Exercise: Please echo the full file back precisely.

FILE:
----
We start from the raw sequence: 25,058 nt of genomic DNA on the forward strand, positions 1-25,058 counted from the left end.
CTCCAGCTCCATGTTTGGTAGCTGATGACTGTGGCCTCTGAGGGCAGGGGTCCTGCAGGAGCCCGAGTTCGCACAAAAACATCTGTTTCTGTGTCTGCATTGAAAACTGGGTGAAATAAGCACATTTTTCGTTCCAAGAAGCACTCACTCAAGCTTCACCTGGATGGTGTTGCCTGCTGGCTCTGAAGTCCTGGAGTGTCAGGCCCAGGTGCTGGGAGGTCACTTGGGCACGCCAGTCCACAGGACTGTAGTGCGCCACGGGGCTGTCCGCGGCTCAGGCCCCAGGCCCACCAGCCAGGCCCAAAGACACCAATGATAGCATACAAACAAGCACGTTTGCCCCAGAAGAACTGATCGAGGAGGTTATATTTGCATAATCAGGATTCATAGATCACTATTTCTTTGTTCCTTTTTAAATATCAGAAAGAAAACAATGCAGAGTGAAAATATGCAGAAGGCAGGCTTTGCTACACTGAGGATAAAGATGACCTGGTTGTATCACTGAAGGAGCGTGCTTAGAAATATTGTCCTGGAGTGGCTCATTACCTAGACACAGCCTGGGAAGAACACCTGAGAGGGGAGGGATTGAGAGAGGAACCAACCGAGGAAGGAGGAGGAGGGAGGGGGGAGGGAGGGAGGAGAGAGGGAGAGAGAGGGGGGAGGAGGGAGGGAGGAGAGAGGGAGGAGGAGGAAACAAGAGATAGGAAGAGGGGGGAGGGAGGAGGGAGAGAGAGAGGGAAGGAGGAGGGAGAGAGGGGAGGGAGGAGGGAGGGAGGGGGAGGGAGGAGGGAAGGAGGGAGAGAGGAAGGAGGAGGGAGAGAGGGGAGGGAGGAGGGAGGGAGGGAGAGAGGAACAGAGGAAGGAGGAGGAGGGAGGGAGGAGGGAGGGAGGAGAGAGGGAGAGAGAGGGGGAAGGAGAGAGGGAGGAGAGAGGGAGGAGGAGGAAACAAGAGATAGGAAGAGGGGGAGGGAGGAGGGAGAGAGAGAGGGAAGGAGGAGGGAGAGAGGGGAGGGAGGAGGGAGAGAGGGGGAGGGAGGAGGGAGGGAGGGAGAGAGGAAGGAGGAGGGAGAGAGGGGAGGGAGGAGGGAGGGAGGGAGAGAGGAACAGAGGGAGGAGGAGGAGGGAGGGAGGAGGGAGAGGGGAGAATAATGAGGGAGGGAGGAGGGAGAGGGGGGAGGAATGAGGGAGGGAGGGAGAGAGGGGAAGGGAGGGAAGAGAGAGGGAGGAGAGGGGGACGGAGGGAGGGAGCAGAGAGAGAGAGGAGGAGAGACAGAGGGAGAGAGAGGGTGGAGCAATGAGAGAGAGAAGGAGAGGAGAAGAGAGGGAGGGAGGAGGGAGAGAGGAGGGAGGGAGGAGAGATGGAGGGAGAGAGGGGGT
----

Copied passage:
We start from the raw sequence: 25,058 nt of genomic DNA on the forward strand, positions 1-25,058 counted from the left end.
CTCCAGCTCCATGTTTGGTAGCTGATGACTGTGGCCTCTGAGGGCAGGGGTCCTGCAGGAGCCCGAGTTCGCACAAAAACATCTGTTTCTGTGTCTGCATTGAAAACTGGGTGAAATAAGCACATTTTTCGTTCCAAGAAGCACTCACTCAAGCTTCACCTGGATGGTGTTGCCTGCTGGCTCTGAAGTCCTGGAGTGTCAGGCCCAGGTGCTGGGAGGTCACTTGGGCACGCCAGTCCACAGGACTGTAGTGCGCCACGGGGCTGTCCGCGGCTCAGGCCCCAGGCCCACCAGCCAGGCCCAAAGACACCAATGATAGCATACAAACAAGCACGTTTGCCCCAGAAGAACTGATCGAGGAGGTTATATTTGCATAATCAGGATTCATAGATCACTATTTCTTTGTTCCTTTTTAAATATCAGAAAGAAAACAATGCAGAGTGAAAATATGCAGAAGGCAGGCTTTGCTACACTGAGGATAAAGATGACCTGGTTGTATCACTGAAGGAGCGTGCTTAGAAATATTGTCCTGGAGTGGCTCATTACCTAGACACAGCCTGGGAAGAACACCTGAGAGGGGAGGGATTGAGAGAGGAACCAACCGAGGAAGGAGGAGGAGGGAGGGGGGAGGGAGGGAGGAGAGAGGGAGAGAGAGGGGGGAGGAGGGAGGGAGGAGAGAGGGAGGAGGAGGAAACAAGAGATAGGAAGAGGGGGGAGGGAGGAGGGAGAGAGAGAGGGAAGGAGGAGGGAGAGAGGGGAGGGAGGAGGGAGGGAGGGGGAGGGAGGAGGGAAGGAGGGAGAGAGGAAGGAGGAGGGAGAGAGGGGAGGGAGGAGGGAGGGAGGGAGAGAGGAACAGAGGAAGGAGGAGGAGGGAGGGAGGAGGGAGGGAGGAGAGAGGGAGAGAGAGGGGGAAGGAGAGAGGGAGGAGAGAGGGAGGAGGAGGAAACAAGAGATAGGAAGAGGGGGAGGGAGGAGGGAGAGAGAGAGGGAAGGAGGAGGGAGAGAGGGGAGGGAGGAGGGAGAGAGGGGGAGGGAGGAGGGAGGGAGGGAGAGAGGAAGGAGGAGGGAGAGAGGGGAGGGAGGAGGGAGGGAGGGAGAGAGGAACAGAGGGAGGAGGAGGAGGGAGGGAGGAGGGAGAGGGGAGAATAATGAGGGAGGGAGGAGGGAGAGGGGGGAGGAATGAGGGAGGGAGGGAGAGAGGGGAAGGGAGGGAAGAGAGAGGGAGGAGAGGGGGACGGAGGGAGGGAGCAGAGAGAGAGAGGAGGAGAGACAGAGGGAGAGAGAGGGTGGAGCAATGAGAGAGAGAAGGAGAGGAGAAGAGAGGGAGGGAGGAGGGAGAGAGGAGGGAGGGAGGAGAGATGGAGGGAGAGAGGGGGT